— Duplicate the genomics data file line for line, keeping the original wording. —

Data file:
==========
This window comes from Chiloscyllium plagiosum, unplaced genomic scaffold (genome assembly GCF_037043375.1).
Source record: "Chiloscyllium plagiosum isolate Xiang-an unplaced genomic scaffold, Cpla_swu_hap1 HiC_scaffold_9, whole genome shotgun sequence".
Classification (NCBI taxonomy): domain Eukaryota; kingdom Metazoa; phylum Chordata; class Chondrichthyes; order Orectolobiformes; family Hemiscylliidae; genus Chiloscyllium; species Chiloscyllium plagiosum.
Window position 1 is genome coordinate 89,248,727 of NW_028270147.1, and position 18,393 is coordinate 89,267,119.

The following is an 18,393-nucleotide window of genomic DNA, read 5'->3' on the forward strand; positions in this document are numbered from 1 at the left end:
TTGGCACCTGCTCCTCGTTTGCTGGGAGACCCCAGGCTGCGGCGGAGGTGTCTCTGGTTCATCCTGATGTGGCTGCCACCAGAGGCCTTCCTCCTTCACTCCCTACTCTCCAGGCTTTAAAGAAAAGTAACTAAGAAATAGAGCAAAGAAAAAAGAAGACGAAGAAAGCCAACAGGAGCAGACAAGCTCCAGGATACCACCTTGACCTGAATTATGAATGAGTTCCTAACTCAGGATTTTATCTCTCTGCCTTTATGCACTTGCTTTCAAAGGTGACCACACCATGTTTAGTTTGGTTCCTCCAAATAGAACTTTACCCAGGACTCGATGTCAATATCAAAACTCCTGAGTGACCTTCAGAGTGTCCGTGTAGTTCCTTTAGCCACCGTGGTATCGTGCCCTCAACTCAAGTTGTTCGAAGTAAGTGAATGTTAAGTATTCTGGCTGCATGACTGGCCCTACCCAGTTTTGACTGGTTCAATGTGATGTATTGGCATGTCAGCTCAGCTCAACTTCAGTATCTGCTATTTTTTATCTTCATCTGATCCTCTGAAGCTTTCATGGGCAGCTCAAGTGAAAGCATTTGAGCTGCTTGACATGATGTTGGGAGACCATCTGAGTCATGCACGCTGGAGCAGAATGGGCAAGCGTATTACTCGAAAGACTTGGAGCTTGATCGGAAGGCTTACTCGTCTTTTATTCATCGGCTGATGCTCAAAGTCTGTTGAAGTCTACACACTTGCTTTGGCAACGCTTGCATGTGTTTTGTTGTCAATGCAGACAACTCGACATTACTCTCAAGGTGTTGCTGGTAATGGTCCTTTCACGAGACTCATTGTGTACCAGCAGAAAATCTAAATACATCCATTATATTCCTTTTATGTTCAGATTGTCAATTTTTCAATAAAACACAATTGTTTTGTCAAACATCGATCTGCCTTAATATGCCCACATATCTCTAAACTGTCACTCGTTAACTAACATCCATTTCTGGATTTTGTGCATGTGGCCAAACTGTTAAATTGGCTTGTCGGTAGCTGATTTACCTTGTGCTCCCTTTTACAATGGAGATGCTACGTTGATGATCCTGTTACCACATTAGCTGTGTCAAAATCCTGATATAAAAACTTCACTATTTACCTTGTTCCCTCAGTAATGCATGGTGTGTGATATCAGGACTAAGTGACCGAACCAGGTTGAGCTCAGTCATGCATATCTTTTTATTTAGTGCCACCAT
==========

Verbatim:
This window comes from Chiloscyllium plagiosum, unplaced genomic scaffold (genome assembly GCF_037043375.1).
Source record: "Chiloscyllium plagiosum isolate Xiang-an unplaced genomic scaffold, Cpla_swu_hap1 HiC_scaffold_9, whole genome shotgun sequence".
Classification (NCBI taxonomy): domain Eukaryota; kingdom Metazoa; phylum Chordata; class Chondrichthyes; order Orectolobiformes; family Hemiscylliidae; genus Chiloscyllium; species Chiloscyllium plagiosum.
Window position 1 is genome coordinate 89,248,727 of NW_028270147.1, and position 18,393 is coordinate 89,267,119.

The following is an 18,393-nucleotide window of genomic DNA, read 5'->3' on the forward strand; positions in this document are numbered from 1 at the left end:
TTGGCACCTGCTCCTCGTTTGCTGGGAGACCCCAGGCTGCGGCGGAGGTGTCTCTGGTTCATCCTGATGTGGCTGCCACCAGAGGCCTTCCTCCTTCACTCCCTACTCTCCAGGCTTTAAAGAAAAGTAACTAAGAAATAGAGCAAAGAAAAAAGAAGACGAAGAAAGCCAACAGGAGCAGACAAGCTCCAGGATACCACCTTGACCTGAATTATGAATGAGTTCCTAACTCAGGATTTTATCTCTCTGCCTTTATGCACTTGCTTTCAAAGGTGACCACACCATGTTTAGTTTGGTTCCTCCAAATAGAACTTTACCCAGGACTCGATGTCAATATCAAAACTCCTGAGTGACCTTCAGAGTGTCCGTGTAGTTCCTTTAGCCACCGTGGTATCGTGCCCTCAACTCAAGTTGTTCGAAGTAAGTGAATGTTAAGTATTCTGGCTGCATGACTGGCCCTACCCAGTTTTGACTGGTTCAATGTGATGTATTGGCATGTCAGCTCAGCTCAACTTCAGTATCTGCTATTTTTTATCTTCATCTGATCCTCTGAAGCTTTCATGGGCAGCTCAAGTGAAAGCATTTGAGCTGCTTGACATGATGTTGGGAGACCATCTGAGTCATGCACGCTGGAGCAGAATGGGCAAGCGTATTACTCGAAAGACTTGGAGCTTGATCGGAAGGCTTACTCGTCTTTTATTCATCGGCTGATGCTCAAAGTCTGTTGAAGTCTACACACTTGCTTTGGCAACGCTTGCATGTGTTTTGTTGTCAATGCAGACAACTCGACATTACTCTCAAGGTGTTGCTGGTAATGGTCCTTTCACGAGACTCATTGTGTACCAGCAGAAAATCTAAATACATCCATTATATTCCTTTTATGTTCAGATTGTCAATTTTTCAATAAAACACAATTGTTTTGTCAAACATCGATCTGCCTTAATATGCCCACATATCTCTAAACTGTCACTCGTTAACTAACATCCATTTCTGGATTTTGTGCATGTGGCCAAACTGTTAAATTGGCTTGTCGGTAGCTGATTTACCTTGTGCTCCCTTTTACAATGGAGATGCTACGTTGATGATCCTGTTACCACATTAGCTGTGTCAAAATCCTGATATAAAAACTTCACTATTTACCTTGTTCCCTCAGTAATGCATGGTGTGTGATATCAGGACTAAGTGACCGAACCAGGTTGAGCTCAGTCATGCATATCTTTTTATTTAGTGCCACCAT